The easiest way to rent a bicycle in Siem Reap is through your hotel. However, you may want to ask around to find the best prices.

I would recommend renting a mountain bike rather than a street bike. The mountain bikes are a little bit more expensive, but they are really worth it since many of the paths around Angkor are dirt. Also, the mountain bikes for rent in Siem Reap all seem to be new and in much better condition that the street bikes we saw.

We paid $5/day per bike to rent nice, new mountain bikes. If your hotel charges more than that you can walk around town and just look for travel agencies with bicycles sitting outside. These are for rent, and you should be able to get one for $5/$6 per day.

Where to stay in Siem Reap

We stayed at a few different hotels in Siem Reap until we found Bokre Angkor Hostel. Much more of a hotel than a hostel, this was one of the best hotels we experienced in all of Southeast Asia.

For less than $20 per night we got a big, clean room with a big bed, air conditioning, and even a desk I could work at! There is a cafe and bar in the lobby, and they are happy to bring food or drinks to you while you lounge by the small pool.

The staff here was incredibly kind, and they were happy to help us with any questions we had.

If we are ever in Siem Reap again, Bokre Angkor Hostel will certainly be our go-to hotel. (These opinions are 100% my own, I have no association with this hotel, and I fully paid for my stay there).

Click here to check availability at Bokre Angkor Hostel!

How to get your Angkor Wat tickets

Getting Angkor Wat tickets is actually a bit confusing because there is no ticket booth at the park. Instead, you have to visit a ticket booth at a different location in Siem Reap. The easiest way to get your tickets is to hire a tuk tuk to take you to the booth.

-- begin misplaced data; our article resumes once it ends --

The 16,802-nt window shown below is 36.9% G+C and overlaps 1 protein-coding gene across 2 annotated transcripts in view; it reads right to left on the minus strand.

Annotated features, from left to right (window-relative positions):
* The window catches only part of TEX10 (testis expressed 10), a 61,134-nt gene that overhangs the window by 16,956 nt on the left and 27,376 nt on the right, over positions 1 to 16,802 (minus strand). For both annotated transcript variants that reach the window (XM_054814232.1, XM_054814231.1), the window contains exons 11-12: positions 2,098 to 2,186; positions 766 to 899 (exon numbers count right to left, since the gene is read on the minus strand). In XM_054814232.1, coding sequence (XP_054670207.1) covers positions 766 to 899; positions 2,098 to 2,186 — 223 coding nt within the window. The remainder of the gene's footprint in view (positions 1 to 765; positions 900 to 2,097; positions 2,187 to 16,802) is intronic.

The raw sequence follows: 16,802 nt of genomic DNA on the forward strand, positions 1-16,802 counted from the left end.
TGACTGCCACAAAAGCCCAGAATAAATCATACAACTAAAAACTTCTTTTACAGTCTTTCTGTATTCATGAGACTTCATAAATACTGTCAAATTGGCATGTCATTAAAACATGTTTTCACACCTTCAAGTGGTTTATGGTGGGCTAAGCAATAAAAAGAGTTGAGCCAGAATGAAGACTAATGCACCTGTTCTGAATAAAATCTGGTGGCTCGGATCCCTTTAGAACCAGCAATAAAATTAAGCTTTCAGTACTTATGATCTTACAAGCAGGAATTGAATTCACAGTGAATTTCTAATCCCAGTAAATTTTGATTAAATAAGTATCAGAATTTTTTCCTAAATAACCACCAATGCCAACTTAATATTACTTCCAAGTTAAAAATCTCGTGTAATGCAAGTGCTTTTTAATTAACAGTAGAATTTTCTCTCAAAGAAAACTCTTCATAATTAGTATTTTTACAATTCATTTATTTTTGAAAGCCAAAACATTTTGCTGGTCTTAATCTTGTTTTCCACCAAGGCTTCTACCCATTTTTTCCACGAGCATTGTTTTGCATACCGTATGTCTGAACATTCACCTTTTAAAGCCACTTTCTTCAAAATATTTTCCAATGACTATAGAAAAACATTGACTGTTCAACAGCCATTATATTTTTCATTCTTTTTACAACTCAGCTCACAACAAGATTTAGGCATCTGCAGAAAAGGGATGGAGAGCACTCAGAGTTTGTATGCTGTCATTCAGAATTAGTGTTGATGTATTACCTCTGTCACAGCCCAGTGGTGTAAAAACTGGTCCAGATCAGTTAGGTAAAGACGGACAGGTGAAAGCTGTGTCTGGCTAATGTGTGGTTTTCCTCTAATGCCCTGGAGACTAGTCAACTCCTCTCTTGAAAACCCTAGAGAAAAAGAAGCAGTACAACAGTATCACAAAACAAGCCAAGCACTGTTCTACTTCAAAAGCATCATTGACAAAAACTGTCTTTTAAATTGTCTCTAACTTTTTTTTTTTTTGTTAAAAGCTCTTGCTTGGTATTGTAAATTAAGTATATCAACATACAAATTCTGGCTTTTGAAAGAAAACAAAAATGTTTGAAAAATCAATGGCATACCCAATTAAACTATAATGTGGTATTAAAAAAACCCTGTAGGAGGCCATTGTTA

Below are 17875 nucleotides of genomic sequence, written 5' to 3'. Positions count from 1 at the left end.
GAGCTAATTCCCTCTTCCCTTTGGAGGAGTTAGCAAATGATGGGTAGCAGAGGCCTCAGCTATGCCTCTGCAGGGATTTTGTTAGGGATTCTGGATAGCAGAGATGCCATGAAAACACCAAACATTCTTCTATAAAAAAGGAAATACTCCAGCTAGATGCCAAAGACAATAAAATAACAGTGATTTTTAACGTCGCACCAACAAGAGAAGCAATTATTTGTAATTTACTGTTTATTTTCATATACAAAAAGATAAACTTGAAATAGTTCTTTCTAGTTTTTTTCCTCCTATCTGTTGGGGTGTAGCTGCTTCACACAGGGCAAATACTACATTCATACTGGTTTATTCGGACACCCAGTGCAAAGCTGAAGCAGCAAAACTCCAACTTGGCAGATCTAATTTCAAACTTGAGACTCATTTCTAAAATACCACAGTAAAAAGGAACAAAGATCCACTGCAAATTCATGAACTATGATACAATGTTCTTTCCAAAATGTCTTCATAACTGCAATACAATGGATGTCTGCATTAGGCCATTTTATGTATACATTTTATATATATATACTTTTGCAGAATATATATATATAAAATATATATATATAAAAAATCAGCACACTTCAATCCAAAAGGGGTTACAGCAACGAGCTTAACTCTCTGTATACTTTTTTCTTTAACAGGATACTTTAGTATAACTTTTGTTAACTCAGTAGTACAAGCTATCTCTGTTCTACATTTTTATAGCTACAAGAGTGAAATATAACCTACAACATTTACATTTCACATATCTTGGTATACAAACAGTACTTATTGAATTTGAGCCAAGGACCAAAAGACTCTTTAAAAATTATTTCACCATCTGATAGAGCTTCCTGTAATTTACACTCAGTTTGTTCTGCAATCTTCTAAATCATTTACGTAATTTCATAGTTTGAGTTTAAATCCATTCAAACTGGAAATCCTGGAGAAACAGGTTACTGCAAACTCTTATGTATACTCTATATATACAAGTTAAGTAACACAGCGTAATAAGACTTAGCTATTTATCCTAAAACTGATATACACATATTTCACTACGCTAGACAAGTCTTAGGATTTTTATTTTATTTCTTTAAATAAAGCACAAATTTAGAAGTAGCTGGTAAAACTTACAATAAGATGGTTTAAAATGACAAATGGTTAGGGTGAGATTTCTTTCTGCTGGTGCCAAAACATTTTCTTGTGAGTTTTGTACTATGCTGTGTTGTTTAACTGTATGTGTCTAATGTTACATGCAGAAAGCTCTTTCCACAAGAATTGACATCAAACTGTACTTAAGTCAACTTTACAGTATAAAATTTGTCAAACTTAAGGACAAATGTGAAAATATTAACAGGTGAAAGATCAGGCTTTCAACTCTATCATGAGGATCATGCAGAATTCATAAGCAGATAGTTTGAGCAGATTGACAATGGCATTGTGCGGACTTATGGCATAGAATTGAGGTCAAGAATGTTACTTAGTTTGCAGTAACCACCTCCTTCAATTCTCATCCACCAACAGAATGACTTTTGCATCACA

While this may sound like a waste of money, we figured out a way to get your money’s worth out of this tuk tuk ride!

There is a little trick you can use to get an extra day out of your Angkor Wat pass! The ticket booth is open until 5:30pm every day, and the park is open until 6:00pm. If you enter the park after 5:00pm you do not need to get your ticket stamped, which means you get a free evening in the park!

So, here’s what you do:

Tell your hotel that you’d like a tuk tuk driver to drive you to the ticket booth, and then drive you into the park to see sunset at Angkor Wat.

This will cost you around $15, but it will allow you to get your ticket, and then go straight to Angkor Wat at sunset. This is an AWESOME way to see the temple for the first time. The crowds will all be leaving, the light is incredible, and you will get to explore the temple a bit before the sun goes down.

Visiting Angkor Wat by bicycle was an amazing, once in a lifetime experience. We repeatedly found ourselves sitting in stunned silence, appreciating the incredible feat of architecture that is Angkor.

By avoiding the crowds we were able to really connect with the city and its temples, and we hope that you get a chance to do the same!

Are you planning a trip to Southeast Asia? Check out our Southeast Asia Backpacking Route

We packed for 6 months in just carry on bags! Read how we did it here!

We asked travel bloggers to reveal their favorite Southeast Asia destinations- check out what they said!

Would you like to read about our past adventures? We spent two years exploring North America by RV, and every summer we go festival hopping in the US!

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2 thoughts on “Angkor Wat Without the Crowds: An Angkor Wat Bike Tour”

  1. When exploring the temples did you find that you had to keep your bike by you constantly? Are you able to lock it up? Or is it safe to leave it a short while? I’ve never been to South East Asia before, so I’m trying to imagine how it works.

  2. We rented bikes, and they came with locks so we could lock them up. We usually locked them to trees or signs while we explored! I probably wouldn’t leave it unlocked just to be safe.